Articles Posted in Estate Recovery

The SECURE Act (Setting Every Community Up for Retirement Act) passed into law effective January 1, 2020.   Although it is uncertain how the act was named, it is certain that this act will significantly impact estate, tax and income planning for baby boomers and their children.   This act will force Americans with IRAs and other “qualified assets” to recognize more income, upon inheritance.

For years, the IRS allowed beneficiaries of an individual retirement account (IRA) to defer their receipt of income over their individual lifetimes through the use of the stretch distribution provision.   This is no longer possible as the act changes the way in which a beneficiary can elect to receive his or her own share of a decedent’s account: either as a lump sum distribution or as a ten (10) year plan of distribution.   The inherited “stretch” IRA is no longer an option after January 1, 2020.  As a result, the government will begin to receive more taxes from inherited income beginning 2020 moving forward.

The act does provide some relief as it puts off the age for required minimum distributions (RMDs) until the age of 72, if you have yet to begin receiving your RMDs prior to 2020.   It also repeals the maximum age of which a person can contribute to his or her IRA; allows for expansion of 529 plans; and, provides credits to small businesses that setup automatic enrollment into their retirement plans.

Are you residing in Macomb, Oakland, Wayne, Ottawa or Kent County? Do you have a loved one or family member residing at a nursing home? Does he or she currently receive benefits from the State of Michigan in the form of long-term care Medicaid for nursing home care?

If the answer is “yes”, you may be exposed to estate recovery. Michigan adopted Estate Recovery, retroactively, for seniors that received Medicaid benefits. Estate Recovery is a law that entitles the State of Michigan to recover assets from an applicant’s estate if he or she received nursing home Medicaid benefits during his or her lifetime.

Although exemptions exist, the common target and biggest asset in an estate is a home. Homes are a protected or “non-counted” asset at the time of Medicaid application, but, now, following death, a home can become a target of recovery. The current statute, which may change, provides that the State may, effectively, lien the home through the probate process.

Confused about Estate Recovery in Michigan? Apparently, so is the State of Michigan.

After several years of thumbing its nose at CMA, the State of Michigan finally adopted an estate recovery program. The legislature enacted law requiring estate recovery for long term care Medicaid recipients. The end result is that estate recovery will effect any nursing home recipient who received benefits prior to May of 2011. Although estate recovery was not formally accepted as a regulation within the state’s Medicaid system until July 2011, it is apparent that the State implemented the new law effective May of 2011.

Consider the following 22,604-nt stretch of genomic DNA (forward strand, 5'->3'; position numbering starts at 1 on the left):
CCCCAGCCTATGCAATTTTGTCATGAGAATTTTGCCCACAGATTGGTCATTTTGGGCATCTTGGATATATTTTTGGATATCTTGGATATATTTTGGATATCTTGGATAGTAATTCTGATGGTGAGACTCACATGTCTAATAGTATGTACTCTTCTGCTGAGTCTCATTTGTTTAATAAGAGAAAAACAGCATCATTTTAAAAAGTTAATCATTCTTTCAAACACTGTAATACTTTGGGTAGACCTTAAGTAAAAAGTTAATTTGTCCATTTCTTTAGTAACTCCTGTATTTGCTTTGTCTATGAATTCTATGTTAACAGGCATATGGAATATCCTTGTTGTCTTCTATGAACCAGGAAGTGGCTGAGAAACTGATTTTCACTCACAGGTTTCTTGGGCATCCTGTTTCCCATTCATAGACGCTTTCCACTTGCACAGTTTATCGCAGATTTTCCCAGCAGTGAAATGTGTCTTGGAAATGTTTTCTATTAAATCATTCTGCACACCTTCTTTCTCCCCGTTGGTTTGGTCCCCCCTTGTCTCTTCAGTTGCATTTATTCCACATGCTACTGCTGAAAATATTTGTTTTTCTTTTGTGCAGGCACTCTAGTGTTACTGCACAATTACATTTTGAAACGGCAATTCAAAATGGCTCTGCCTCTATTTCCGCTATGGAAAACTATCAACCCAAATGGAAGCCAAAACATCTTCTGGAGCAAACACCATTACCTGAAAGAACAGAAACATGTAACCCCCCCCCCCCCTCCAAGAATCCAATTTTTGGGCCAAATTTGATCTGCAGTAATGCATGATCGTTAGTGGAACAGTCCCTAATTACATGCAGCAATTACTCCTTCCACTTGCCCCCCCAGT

Even more confusing than the effective date of the new law, its implementation is even more puzzling. The State has contracted with an outside agency, HMS, to collect debts from the estates of Medicaid recipients. The forms and procedures used by HMS are confusing to everyone, including attorneys and the agency itself.

In November of last year, the State of Michigan adopted a new estate recovery law. For those of you unfamiliar with the concept, “estate recovery” is a term that describes the State’s ability to recover funds from people that have been approved to receive Medicaid benefits for nursing home care. For many Medicaid applicants this means that the State would have a right to file la lien against a Medicaid recipients estate. Primarily, the target of these recovery acts are the Medicaid recipients’ homes.

Following the enactment of the Deficit Recovery Act of 2006, the federal government made it clear that all states seeking funds for Medicaid programs needed to adopt an estate recovery statute. Seemingly, this provision targets Michigan, as it remained as the only state without such a law.

Michigan’s legislature slowly implemented such a law last year. The only remaining issue for it to be implemented was federal approval. At the end of October, we received word that the federal government rejected Michigan’s proposed estate recovery law. As a result, Michigan remains as the only state without an estate recovery law. For the time being, Medicaid applicant’s homes are safe.

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